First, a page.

Term | Description |
---|---|
mean of sample i | |
S^{2}_{i} | variance of sample i |
X_{ij} | j^{th} measurement of the i^{th} sample |
n_{i} | size of sample i |
When n_{1} = n_{2} , the test statistic is Z^{2}. If the null hypothesis, ρ = ρ_{0} is true, then Z^{2} is distributed as a chi-square distribution with 1 degree of freedom. Z^{2} is given by:
where se(ρ_{0}) is the standard error of the pooled kurtosis, which is given by:
where r_{i} = ( n_{i} - 3) / n_{i} and is the pooled kurtosis, which is given by:
se^{2}(ρ_{0}) can also be expressed in terms of the kurtosis values of the individual samples, , as follows:
where:
Let z^{2} be the value of Z^{2} that is obtained from the data. Under the null hypothesis, H_{0}: ρ = ρ_{0} , Z is distributed as the standard normal distribution. Therefore, the p-values for the alternative hypotheses (H_{1}) are given by the following.
Hypothesis | P-value |
---|---|
H_{1}: ρ_{0} ≠ ρ_{0} | P = 2P(Z > |z|) |
H_{1}: ρ_{0} > ρ_{0} | P = P(Z > z) |
H_{1}: ρ_{0} < ρ_{0} | P = P(Z < z) |
Term | Description |
---|---|
S_{i} | the standard deviation of sample i |
ρ | the ratio of the population standard deviations |
ρ_{0} | the hypothesized ratio of the population standard deviations |
α | the significance level for the test = 1 - (the confidence level / 100) |
n_{i} | the number of observations in sample i |
the kurtosis value for sample i | |
X_{ij} | the j^{th} observation in sample i |
m_{i} | the trimmed mean for sample i with trim proportions of |
When n_{1} ≠ n_{2} , there is no test statistic. Rather, the p-value is calculated by inverting the confidence interval procedure. The p-value for the test is given by:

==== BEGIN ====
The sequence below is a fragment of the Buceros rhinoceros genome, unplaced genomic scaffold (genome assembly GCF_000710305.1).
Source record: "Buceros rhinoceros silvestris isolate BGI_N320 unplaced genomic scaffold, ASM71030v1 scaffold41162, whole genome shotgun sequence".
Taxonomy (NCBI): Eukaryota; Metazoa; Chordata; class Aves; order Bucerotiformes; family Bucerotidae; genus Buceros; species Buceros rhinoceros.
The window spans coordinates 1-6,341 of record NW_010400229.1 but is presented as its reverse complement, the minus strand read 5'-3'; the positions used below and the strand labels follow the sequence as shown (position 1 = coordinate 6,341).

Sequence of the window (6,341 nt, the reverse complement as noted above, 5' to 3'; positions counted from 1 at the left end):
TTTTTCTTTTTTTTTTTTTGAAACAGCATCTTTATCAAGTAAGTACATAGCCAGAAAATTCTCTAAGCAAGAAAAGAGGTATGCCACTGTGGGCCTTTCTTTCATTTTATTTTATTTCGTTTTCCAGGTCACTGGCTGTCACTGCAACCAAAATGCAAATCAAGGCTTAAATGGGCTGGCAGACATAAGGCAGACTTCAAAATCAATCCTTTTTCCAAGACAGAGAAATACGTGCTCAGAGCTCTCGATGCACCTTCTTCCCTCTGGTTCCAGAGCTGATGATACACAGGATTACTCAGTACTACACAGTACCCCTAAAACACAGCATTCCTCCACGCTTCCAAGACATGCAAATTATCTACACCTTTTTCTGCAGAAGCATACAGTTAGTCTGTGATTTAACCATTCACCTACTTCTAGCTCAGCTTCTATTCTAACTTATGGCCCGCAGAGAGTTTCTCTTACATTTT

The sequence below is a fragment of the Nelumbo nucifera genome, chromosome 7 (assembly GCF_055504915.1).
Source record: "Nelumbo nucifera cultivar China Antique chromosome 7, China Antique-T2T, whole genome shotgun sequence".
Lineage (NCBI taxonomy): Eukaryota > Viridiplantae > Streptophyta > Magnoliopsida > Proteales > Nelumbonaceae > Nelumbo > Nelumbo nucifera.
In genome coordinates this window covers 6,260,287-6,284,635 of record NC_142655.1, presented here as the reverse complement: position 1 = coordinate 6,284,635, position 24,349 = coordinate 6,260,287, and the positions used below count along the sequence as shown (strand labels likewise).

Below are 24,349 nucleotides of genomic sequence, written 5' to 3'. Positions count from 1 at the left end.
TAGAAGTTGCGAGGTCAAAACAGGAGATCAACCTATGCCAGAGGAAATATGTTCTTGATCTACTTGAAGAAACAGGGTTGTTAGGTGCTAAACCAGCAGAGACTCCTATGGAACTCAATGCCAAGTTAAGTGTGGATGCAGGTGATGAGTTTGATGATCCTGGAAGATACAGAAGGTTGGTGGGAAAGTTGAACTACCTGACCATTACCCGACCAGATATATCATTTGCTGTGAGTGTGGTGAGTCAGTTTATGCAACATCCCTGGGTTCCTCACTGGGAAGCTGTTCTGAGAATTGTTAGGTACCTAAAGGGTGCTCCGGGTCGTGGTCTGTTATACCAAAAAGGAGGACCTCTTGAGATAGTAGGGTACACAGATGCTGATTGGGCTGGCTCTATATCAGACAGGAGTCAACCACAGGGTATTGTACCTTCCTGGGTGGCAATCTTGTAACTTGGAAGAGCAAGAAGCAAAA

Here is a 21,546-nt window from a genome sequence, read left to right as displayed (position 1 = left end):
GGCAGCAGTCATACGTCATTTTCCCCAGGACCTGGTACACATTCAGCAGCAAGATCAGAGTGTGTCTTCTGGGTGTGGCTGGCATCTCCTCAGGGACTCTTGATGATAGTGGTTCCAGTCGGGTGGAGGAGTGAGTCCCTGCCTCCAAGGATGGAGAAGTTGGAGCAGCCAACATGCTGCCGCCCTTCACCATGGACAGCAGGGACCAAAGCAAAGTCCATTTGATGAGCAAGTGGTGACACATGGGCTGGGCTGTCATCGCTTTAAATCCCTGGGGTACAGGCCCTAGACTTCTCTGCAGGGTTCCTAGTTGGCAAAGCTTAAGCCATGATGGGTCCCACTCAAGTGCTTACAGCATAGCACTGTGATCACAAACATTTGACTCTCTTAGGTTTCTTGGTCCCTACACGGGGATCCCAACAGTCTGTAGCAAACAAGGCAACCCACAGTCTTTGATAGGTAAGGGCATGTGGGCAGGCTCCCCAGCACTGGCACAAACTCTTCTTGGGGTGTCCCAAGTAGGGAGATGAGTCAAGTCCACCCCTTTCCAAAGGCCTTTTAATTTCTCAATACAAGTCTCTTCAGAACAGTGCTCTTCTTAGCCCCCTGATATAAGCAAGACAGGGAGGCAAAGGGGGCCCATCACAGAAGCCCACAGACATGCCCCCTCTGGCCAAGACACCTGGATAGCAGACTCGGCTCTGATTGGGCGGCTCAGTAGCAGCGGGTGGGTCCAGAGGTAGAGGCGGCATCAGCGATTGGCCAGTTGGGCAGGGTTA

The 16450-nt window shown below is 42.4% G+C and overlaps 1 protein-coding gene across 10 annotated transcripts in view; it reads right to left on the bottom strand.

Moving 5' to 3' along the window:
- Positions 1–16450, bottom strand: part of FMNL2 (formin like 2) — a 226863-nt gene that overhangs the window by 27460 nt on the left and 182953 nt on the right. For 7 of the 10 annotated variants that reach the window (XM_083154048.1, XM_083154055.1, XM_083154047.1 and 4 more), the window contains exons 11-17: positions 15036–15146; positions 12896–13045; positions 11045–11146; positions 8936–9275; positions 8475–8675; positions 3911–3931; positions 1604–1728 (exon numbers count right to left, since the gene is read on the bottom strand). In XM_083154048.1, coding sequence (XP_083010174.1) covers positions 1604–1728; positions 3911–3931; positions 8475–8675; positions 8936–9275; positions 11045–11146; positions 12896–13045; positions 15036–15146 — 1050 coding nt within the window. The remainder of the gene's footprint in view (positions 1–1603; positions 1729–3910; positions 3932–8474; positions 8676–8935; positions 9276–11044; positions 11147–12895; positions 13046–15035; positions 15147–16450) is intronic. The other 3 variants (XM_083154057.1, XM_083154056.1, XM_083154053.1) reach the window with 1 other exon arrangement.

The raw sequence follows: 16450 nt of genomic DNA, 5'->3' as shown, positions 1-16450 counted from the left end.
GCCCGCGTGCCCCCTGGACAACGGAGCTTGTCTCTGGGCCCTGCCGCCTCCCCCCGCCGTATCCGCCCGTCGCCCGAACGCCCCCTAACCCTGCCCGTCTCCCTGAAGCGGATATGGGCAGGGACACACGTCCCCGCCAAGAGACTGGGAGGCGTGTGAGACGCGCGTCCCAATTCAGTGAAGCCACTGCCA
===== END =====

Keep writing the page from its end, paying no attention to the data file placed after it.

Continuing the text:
P = 2 min (α_{L}, α_{U})
where c_{α} is an equalizer constant described below and se(ρ_{0}) is the standard error of the pooled kurtosis, which is given by:
where r_{i} = (n_{i} - 3) / n_{i} and is the pooled kurtosis which is given by:
se(ρ_{0}) can also be expressed in terms of the kurtosis values of the individual samples. For more information go to Test for Bonett's method with balanced designs.
The constant vanishes when the designs are balanced, and its effect becomes negligible with increasing sample sizes.
Finding α_{L} and α_{U} is equivalent to finding the roots of the functions L(z , n_{1} , n_{2} , S_{1} , S_{2} ) and L(z , n_{2} , n_{1} , S_{2} , S_{1} ), where L(z , n_{1} , n_{2} , S_{1} , S_{2}) is given by:
To calculate α_{U}, apply the previous steps using the function, L(z, n_{2}, n_{1}, S_{2}, S_{1}), instead of the function, L(z, n_{1}, n_{2}, S_{1}, S_{2}).
Term | Description |
---|---|
S_{i} | the standard deviation of sample i |
ρ | the ratio of the population standard deviations |
ρ_{0} | the hypothesized ratio of the population standard deviations |
α | the significance level for the test = 1 - (the confidence level / 100) |
z_{α} | the upper α percentile point of the standard normal distribution |
n_{i} | the number of observations in sample i |
X_{ij} | the j^{th} observation in sample i |
m_{i} | the trimmed mean for sample i with trim proportions of |
where c_{α/2} is an equalizer constant (described below) and se(ρ) is the standard error of the pooled kurtosis (described below). Typically, this equation has two solutions, a solution, L < S_{1} / S_{2}, and a solution U > S_{1} / S_{2}. L is the lower confidence limit, and U is the upper confidence limit. For more information, go to Bonett's Method, which is a white paper that has simulations and other information about Bonett's Method.
The confidence limits for the ratio of the variances are obtained by squaring the confidence limits for the ratio of the standard deviations.
The constant vanishes when the designs are balanced, and its effect becomes negligible with increasing sample sizes.
se(ρ) is the standard error of the pooled kurtosis which is given by: